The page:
North Korea Fueling Rocket as Launch Window Opens

Defying world pressure, the regime of newly installed leader Kim Jong-un is preparing to violate agreements with a ballistic missile launch.

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Gabe Kahn,

North Korean Launch Site
North Korean Launch Site

North Korea on Thursday defied world pressure to back down from a controversial ballistic missile launch and said it was fueling the rocket for a landmark anniversary.

North Korea has scheduled the launch in a five-day window starting Thursday, saying the "historic" launch will be the centerpiece of celebrations marking the 100th anniversary of the birth of founding leader Kim Il-sung on April 15.

The rocket is ostensibly designed to put an observation satellite into orbit, but the United States and allies say it is in fact a ballistic missile test by the nuclear-armed state in violation of a United Nations ban.

The anniversary will celebrate the family dynasty that has ruled the impoverished nation since 1948 and cement the power of the founder's grandson Kim Jong-un, who took over after his own father Kim Jong-il died in December.

As the launch window opened Thursday morning, the world began watching the reclusive, nuclear-armed nation for developments on the launch site, but no activity was reported amid prevailing bad weather.

However, officials in Pyongyang said launch preparations were proceeding apace.

"We are injecting fuel as we speak. It has started (and it) will be over in the near future," Korea's mission control center director Paek Chang-Ho told reporters.

"The launch of the satellite this time will be successful because Comrade Kim Jong-un is guiding us through the launch step by step, and gives us personal guidance," he said.

The same mission control was used when North Korea last said it placed a satellite in orbit, in 2009. Foreign experts said no satellite was detected in orbit and called that exercise a disguised ballistic missile test.

The 2009 launch was followed by a nuclear test, and the West fears the same pattern is being repeated as the communist state tries to perfect dual-use technology that can double for intercontinental missiles.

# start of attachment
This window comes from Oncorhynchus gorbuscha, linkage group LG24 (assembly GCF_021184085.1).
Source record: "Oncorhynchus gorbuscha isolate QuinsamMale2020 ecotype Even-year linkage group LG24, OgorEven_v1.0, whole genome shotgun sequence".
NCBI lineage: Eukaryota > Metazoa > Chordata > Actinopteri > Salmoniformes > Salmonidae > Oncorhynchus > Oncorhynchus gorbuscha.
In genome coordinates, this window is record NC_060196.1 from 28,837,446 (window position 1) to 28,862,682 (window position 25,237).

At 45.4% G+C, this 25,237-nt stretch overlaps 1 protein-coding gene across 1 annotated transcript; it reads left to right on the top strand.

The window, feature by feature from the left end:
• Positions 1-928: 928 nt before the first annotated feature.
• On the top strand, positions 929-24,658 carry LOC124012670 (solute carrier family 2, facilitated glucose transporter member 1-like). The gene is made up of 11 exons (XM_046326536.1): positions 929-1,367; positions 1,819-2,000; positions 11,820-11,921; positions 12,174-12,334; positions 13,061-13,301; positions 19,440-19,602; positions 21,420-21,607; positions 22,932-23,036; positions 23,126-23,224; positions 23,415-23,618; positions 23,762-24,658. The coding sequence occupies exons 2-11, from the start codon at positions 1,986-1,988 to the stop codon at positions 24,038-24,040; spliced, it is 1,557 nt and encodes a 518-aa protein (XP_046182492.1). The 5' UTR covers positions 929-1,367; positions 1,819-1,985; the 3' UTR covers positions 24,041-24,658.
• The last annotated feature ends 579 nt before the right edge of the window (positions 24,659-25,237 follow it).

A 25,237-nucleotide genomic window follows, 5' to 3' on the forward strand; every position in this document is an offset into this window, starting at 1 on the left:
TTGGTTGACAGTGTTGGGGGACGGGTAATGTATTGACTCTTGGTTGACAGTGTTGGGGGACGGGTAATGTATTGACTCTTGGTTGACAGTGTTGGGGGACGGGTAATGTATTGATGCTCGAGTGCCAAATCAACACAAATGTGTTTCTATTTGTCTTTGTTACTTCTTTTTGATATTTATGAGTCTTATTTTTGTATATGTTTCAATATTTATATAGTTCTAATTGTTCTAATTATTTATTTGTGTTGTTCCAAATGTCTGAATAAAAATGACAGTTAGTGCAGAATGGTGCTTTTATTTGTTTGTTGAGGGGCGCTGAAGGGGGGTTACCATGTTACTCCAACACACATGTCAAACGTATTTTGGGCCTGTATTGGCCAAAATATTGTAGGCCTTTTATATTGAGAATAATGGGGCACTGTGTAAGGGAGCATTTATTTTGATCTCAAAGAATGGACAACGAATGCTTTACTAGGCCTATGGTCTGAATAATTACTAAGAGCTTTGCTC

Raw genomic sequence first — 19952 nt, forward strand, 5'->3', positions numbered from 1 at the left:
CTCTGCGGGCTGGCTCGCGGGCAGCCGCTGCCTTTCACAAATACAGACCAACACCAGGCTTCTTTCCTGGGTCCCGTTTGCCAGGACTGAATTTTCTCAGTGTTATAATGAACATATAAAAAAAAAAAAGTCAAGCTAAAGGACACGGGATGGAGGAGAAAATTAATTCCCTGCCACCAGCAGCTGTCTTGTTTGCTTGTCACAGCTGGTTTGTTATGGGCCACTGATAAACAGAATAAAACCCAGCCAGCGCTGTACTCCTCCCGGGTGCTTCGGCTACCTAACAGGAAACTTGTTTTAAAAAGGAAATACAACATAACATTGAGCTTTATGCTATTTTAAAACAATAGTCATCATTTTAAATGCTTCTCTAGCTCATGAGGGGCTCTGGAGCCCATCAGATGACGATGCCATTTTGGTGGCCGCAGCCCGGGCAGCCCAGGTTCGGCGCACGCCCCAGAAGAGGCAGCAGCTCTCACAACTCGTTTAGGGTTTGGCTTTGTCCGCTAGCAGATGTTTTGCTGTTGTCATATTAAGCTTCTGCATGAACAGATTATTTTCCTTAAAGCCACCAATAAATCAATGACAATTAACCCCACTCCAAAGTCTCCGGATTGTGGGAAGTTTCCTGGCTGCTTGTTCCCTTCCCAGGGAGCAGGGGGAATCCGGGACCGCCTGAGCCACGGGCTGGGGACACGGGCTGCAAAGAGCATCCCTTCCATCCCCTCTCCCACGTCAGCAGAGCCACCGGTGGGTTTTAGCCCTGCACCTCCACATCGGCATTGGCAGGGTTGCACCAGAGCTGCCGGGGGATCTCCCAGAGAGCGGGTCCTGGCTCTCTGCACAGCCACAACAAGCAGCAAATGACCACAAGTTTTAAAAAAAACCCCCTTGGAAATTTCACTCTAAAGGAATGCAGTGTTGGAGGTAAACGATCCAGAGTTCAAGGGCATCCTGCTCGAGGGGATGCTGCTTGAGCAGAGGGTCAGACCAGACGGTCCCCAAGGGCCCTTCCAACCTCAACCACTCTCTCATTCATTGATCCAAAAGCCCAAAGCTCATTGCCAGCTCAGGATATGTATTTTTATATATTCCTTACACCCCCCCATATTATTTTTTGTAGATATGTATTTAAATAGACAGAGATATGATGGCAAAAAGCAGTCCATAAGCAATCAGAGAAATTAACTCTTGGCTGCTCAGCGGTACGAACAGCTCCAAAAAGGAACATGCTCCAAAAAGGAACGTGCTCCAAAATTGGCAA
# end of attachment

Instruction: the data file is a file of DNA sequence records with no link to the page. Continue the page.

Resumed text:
North Korea has rejected criticism that the launch of the Unha-3 (Galaxy 3) rocket could feed its hungry people for a year.

International leaders have urged North Korea to cancel the imminent rocket launch, but Pyongyang has refused to back down, insisting that the operation is for peaceful purposes.

US Secretary of State Hillary Clinton on Wednesday said that the G8 had a "strong interest" in seeking stability on the Korean Peninsula, as she reiterated that the launch "violates multiple UN resolutions."

US Pacific Command head Adm. Samuel Locklear said Wednesday that North Korea over time has pursued "increasingly sophisticated ballistic missile defense technologies."

Any potential increase in North Korea's missile range "will be a concern for the alliance, a concern for the region as well as a concern for the United States," Locklear said.

Germany on Wednesday described the planned launch as a "clear provocation."

Before the anniversary, tens of thousands have been preparing Pyongyang as the government's propaganda machine rallies the people behind Kim Jong-un, who is in his late 20s.

An annual session of parliament will be held Friday. Legislators could elevate him to his father's old post, chairman of the all-powerful National Defense Commission.

North Korea also announced Wednesday the appointment of a new armed forces minister, Kim Jong-Gak, in what analysts said was a sign the new leader was installing close confidantes in key posts.

North Korean Launch Site REUTERS/DigitalGlobe/Handout